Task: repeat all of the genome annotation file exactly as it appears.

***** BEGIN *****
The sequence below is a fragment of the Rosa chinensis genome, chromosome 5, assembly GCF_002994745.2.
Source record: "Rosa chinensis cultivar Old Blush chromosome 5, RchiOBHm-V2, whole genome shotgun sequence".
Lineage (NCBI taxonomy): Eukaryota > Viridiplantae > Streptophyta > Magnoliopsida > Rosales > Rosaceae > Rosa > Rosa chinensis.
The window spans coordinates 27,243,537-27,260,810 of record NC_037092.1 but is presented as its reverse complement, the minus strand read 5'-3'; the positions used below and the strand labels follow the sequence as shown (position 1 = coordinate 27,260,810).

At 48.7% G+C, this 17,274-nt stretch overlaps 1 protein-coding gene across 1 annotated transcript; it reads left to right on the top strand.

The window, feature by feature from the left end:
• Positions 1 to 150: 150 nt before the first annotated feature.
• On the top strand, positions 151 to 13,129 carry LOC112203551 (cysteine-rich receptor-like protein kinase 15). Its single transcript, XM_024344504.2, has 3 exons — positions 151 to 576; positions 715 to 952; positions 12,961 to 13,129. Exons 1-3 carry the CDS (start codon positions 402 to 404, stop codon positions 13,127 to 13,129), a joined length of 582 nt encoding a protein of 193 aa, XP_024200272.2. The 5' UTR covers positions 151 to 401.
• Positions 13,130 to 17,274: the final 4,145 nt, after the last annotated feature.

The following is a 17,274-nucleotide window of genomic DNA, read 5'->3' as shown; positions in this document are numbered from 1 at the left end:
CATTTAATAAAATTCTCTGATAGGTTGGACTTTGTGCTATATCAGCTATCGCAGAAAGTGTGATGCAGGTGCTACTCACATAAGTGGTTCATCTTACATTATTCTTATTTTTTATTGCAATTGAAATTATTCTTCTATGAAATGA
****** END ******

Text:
The sequence below is a fragment of the Rosa chinensis genome, chromosome 5, assembly GCF_002994745.2.
Source record: "Rosa chinensis cultivar Old Blush chromosome 5, RchiOBHm-V2, whole genome shotgun sequence".
Lineage (NCBI taxonomy): Eukaryota > Viridiplantae > Streptophyta > Magnoliopsida > Rosales > Rosaceae > Rosa > Rosa chinensis.
The window spans coordinates 27,243,537-27,260,810 of record NC_037092.1 but is presented as its reverse complement, the minus strand read 5'-3'; the positions used below and the strand labels follow the sequence as shown (position 1 = coordinate 27,260,810).

At 48.7% G+C, this 17,274-nt stretch overlaps 1 protein-coding gene across 1 annotated transcript; it reads left to right on the top strand.

The window, feature by feature from the left end:
• Positions 1 to 150: 150 nt before the first annotated feature.
• On the top strand, positions 151 to 13,129 carry LOC112203551 (cysteine-rich receptor-like protein kinase 15). Its single transcript, XM_024344504.2, has 3 exons — positions 151 to 576; positions 715 to 952; positions 12,961 to 13,129. Exons 1-3 carry the CDS (start codon positions 402 to 404, stop codon positions 13,127 to 13,129), a joined length of 582 nt encoding a protein of 193 aa, XP_024200272.2. The 5' UTR covers positions 151 to 401.
• Positions 13,130 to 17,274: the final 4,145 nt, after the last annotated feature.

The following is a 17,274-nucleotide window of genomic DNA, read 5'->3' as shown; positions in this document are numbered from 1 at the left end:
CATTTAATAAAATTCTCTGATAGGTTGGACTTTGTGCTATATCAGCTATCGCAGAAAGTGTGATGCAGGTGCTACTCACATAAGTGGTTCATCTTACATTATTCTTATTTTTTATTGCAATTGAAATTATTCTTCTATGAAATGA